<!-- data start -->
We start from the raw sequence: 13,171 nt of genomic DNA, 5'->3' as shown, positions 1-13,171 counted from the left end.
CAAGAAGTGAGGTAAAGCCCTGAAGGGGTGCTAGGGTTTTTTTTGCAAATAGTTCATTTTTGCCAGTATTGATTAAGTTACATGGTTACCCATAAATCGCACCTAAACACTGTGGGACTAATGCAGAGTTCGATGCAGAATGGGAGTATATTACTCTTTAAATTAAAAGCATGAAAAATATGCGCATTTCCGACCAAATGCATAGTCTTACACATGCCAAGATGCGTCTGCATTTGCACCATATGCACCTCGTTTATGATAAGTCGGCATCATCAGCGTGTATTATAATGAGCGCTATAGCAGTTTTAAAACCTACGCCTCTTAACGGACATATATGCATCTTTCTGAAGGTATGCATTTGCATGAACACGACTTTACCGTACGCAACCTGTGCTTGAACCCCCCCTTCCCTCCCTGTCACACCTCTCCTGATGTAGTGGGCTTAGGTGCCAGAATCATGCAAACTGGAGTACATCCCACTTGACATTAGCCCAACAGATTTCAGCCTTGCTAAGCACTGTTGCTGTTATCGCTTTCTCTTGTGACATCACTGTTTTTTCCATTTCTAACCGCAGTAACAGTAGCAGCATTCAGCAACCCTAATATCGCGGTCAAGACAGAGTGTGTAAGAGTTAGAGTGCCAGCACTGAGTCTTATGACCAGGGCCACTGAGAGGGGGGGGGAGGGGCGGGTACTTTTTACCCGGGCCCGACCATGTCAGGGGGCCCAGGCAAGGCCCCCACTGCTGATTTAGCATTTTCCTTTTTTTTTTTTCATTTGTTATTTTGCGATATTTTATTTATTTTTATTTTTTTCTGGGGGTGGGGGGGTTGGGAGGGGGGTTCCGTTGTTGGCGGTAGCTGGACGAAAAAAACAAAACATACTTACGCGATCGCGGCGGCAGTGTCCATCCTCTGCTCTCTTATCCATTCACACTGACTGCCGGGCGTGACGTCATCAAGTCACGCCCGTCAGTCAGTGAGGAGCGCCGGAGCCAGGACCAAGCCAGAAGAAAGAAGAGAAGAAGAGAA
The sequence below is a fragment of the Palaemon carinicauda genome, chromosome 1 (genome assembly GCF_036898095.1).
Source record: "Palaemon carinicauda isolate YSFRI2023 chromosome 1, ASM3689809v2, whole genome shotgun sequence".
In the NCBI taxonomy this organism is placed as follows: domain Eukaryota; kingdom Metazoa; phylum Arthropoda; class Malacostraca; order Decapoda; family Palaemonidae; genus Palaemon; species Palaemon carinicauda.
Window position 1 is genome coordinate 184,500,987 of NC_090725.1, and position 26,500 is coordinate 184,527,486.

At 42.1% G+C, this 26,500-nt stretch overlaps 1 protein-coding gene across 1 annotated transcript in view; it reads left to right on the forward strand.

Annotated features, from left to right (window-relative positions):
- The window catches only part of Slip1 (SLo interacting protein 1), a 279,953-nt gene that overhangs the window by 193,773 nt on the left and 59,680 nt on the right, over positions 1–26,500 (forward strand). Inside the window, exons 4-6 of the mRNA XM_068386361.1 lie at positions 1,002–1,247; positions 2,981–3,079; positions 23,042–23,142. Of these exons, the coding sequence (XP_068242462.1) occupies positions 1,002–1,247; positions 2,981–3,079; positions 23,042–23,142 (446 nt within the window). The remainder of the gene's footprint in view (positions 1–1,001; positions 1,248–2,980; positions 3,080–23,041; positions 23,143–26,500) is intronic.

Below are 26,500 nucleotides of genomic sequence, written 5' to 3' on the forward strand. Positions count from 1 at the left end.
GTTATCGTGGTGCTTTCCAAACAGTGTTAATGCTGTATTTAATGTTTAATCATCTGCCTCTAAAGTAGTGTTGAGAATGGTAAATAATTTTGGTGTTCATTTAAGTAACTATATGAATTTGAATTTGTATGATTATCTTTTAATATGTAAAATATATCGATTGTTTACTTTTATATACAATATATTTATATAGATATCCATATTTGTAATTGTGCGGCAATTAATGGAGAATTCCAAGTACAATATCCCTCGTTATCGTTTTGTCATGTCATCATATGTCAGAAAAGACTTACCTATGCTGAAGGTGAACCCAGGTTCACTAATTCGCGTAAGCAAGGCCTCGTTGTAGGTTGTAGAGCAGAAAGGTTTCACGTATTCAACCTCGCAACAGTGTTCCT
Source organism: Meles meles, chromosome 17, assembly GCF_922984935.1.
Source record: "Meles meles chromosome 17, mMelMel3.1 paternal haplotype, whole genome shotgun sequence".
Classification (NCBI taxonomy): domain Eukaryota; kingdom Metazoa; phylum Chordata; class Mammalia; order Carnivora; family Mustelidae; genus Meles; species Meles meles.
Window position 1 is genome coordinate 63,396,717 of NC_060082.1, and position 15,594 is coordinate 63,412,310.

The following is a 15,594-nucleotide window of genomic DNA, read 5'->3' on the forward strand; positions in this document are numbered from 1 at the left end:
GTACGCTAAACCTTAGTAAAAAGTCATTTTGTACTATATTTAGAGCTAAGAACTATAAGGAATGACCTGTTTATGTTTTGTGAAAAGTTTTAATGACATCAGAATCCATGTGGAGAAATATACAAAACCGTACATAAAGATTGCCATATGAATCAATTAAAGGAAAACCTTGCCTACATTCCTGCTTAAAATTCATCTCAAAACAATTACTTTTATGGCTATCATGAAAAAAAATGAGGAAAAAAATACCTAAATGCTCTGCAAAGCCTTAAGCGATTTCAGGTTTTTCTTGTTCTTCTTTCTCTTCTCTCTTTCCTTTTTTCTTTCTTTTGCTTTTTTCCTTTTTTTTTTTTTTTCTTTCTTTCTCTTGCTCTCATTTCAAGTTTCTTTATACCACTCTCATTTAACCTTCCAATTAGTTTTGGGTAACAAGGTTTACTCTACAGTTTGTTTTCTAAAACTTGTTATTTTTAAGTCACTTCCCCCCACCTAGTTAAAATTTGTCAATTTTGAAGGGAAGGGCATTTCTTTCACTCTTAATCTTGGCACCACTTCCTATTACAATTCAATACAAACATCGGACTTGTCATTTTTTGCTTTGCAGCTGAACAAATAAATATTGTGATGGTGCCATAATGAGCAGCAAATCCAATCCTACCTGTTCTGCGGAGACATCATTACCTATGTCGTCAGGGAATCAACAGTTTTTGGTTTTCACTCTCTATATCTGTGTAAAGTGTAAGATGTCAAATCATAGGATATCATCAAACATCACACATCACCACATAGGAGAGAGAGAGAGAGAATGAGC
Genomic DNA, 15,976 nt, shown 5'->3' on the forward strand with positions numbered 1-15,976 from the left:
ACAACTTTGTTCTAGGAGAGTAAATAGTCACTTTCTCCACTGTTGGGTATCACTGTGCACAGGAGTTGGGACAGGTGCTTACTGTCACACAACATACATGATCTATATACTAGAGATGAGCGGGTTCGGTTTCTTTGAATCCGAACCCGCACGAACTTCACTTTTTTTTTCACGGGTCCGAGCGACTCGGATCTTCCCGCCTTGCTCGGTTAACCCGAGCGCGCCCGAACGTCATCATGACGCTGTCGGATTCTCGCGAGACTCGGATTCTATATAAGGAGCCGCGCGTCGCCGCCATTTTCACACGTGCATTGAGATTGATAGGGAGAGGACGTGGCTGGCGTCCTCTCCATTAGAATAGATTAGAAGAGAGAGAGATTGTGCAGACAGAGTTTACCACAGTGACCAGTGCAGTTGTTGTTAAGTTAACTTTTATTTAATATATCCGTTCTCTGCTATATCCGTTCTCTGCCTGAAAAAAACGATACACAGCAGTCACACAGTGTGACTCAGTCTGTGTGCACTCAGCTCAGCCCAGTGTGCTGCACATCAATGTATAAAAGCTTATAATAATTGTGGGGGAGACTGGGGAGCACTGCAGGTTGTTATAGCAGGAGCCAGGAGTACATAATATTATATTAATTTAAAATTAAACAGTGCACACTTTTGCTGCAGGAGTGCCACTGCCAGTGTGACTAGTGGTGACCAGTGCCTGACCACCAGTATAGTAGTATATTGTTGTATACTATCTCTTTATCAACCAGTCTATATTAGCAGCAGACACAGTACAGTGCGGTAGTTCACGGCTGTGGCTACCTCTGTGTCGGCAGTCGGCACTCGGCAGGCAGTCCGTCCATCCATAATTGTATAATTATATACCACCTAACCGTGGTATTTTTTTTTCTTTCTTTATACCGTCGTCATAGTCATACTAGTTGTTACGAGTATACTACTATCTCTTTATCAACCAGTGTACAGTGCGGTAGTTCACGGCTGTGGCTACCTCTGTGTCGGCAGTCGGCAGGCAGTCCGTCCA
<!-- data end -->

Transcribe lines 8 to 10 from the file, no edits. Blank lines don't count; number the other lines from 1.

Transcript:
Annotated features, from left to right (window-relative positions):
- The window catches only part of Slip1 (SLo interacting protein 1), a 279,953-nt gene that overhangs the window by 193,773 nt on the left and 59,680 nt on the right, over positions 1–26,500 (forward strand). Inside the window, exons 4-6 of the mRNA XM_068386361.1 lie at positions 1,002–1,247; positions 2,981–3,079; positions 23,042–23,142. Of these exons, the coding sequence (XP_068242462.1) occupies positions 1,002–1,247; positions 2,981–3,079; positions 23,042–23,142 (446 nt within the window). The remainder of the gene's footprint in view (positions 1–1,001; positions 1,248–2,980; positions 3,080–23,041; positions 23,143–26,500) is intronic.

Below are 26,500 nucleotides of genomic sequence, written 5' to 3' on the forward strand. Positions count from 1 at the left end.